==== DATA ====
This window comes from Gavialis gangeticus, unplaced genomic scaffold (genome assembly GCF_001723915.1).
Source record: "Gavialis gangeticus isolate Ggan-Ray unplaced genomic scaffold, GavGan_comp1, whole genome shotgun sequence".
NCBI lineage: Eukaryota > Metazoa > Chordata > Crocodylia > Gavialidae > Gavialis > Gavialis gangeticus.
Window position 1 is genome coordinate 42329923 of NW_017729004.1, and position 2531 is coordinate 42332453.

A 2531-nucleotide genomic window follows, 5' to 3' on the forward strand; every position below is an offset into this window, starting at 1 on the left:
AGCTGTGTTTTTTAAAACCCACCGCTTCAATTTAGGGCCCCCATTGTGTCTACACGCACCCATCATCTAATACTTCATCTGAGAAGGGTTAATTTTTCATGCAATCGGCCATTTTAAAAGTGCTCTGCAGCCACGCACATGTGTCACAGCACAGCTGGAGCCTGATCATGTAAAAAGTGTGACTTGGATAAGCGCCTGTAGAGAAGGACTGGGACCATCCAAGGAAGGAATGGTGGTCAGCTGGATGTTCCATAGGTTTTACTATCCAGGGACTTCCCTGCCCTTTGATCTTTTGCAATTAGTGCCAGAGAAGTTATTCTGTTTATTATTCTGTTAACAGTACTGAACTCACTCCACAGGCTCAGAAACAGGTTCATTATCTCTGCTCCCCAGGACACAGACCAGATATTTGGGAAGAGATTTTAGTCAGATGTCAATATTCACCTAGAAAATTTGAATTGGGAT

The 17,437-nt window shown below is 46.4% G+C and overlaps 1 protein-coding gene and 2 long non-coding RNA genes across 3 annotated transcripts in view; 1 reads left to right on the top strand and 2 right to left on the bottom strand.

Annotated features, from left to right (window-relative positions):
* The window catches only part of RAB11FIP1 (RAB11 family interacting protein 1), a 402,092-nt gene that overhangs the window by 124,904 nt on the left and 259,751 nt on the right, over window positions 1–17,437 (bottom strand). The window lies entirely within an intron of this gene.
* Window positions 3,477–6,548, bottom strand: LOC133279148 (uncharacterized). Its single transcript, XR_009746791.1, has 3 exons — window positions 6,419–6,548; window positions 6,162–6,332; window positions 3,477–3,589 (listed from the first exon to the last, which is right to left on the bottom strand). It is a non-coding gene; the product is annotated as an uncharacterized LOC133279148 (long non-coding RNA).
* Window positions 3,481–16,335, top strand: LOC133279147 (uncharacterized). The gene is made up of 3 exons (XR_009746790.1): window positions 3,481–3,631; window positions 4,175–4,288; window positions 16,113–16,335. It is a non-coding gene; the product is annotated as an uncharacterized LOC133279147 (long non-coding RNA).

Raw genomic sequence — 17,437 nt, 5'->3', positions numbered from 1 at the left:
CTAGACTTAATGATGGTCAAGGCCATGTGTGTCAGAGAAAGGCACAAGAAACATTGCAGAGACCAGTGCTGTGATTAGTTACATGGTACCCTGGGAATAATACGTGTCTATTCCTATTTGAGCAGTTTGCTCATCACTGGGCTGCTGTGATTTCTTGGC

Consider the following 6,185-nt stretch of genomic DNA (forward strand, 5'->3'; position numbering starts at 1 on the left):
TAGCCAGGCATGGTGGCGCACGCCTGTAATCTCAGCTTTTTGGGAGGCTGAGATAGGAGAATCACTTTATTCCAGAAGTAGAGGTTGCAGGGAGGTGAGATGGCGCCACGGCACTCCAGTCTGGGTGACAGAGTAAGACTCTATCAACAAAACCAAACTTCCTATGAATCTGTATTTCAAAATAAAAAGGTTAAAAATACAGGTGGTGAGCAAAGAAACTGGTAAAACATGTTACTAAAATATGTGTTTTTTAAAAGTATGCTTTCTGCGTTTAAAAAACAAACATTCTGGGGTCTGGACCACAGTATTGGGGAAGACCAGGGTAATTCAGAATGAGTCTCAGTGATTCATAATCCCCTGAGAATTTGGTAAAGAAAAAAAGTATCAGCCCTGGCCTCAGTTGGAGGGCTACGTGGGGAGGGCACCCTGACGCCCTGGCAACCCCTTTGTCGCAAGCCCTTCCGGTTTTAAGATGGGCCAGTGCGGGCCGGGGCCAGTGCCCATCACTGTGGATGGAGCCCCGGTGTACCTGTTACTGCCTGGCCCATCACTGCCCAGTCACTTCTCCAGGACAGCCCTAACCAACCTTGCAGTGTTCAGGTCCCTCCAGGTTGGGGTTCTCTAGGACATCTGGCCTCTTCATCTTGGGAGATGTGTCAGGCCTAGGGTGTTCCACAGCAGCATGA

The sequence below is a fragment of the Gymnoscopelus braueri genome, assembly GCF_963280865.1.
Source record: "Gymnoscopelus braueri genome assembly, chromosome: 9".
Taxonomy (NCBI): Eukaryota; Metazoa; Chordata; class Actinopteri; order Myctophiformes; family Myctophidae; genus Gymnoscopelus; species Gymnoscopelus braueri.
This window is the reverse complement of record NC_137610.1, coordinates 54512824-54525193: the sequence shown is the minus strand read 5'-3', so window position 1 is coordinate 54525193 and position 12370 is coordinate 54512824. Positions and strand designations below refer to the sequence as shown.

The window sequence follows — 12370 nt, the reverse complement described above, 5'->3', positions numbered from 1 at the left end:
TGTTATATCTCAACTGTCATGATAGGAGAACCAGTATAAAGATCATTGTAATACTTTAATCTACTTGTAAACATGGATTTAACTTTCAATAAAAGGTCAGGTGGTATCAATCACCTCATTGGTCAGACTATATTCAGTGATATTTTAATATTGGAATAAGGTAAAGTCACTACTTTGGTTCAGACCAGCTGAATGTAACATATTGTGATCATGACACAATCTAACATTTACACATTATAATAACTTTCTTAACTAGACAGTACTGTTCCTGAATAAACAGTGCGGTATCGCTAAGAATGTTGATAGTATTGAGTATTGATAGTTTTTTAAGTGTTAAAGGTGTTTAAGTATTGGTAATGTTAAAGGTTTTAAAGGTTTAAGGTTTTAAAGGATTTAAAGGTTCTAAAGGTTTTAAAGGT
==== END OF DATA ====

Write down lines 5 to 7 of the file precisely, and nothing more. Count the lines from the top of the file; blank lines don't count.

A 2531-nucleotide genomic window follows, 5' to 3' on the forward strand; every position below is an offset into this window, starting at 1 on the left:
AGCTGTGTTTTTTAAAACCCACCGCTTCAATTTAGGGCCCCCATTGTGTCTACACGCACCCATCATCTAATACTTCATCTGAGAAGGGTTAATTTTTCATGCAATCGGCCATTTTAAAAGTGCTCTGCAGCCACGCACATGTGTCACAGCACAGCTGGAGCCTGATCATGTAAAAAGTGTGACTTGGATAAGCGCCTGTAGAGAAGGACTGGGACCATCCAAGGAAGGAATGGTGGTCAGCTGGATGTTCCATAGGTTTTACTATCCAGGGACTTCCCTGCCCTTTGATCTTTTGCAATTAGTGCCAGAGAAGTTATTCTGTTTATTATTCTGTTAACAGTACTGAACTCACTCCACAGGCTCAGAAACAGGTTCATTATCTCTGCTCCCCAGGACACAGACCAGATATTTGGGAAGAGATTTTAGTCAGATGTCAATATTCACCTAGAAAATTTGAATTGGGAT

The 17,437-nt window shown below is 46.4% G+C and overlaps 1 protein-coding gene and 2 long non-coding RNA genes across 3 annotated transcripts in view; 1 reads left to right on the top strand and 2 right to left on the bottom strand.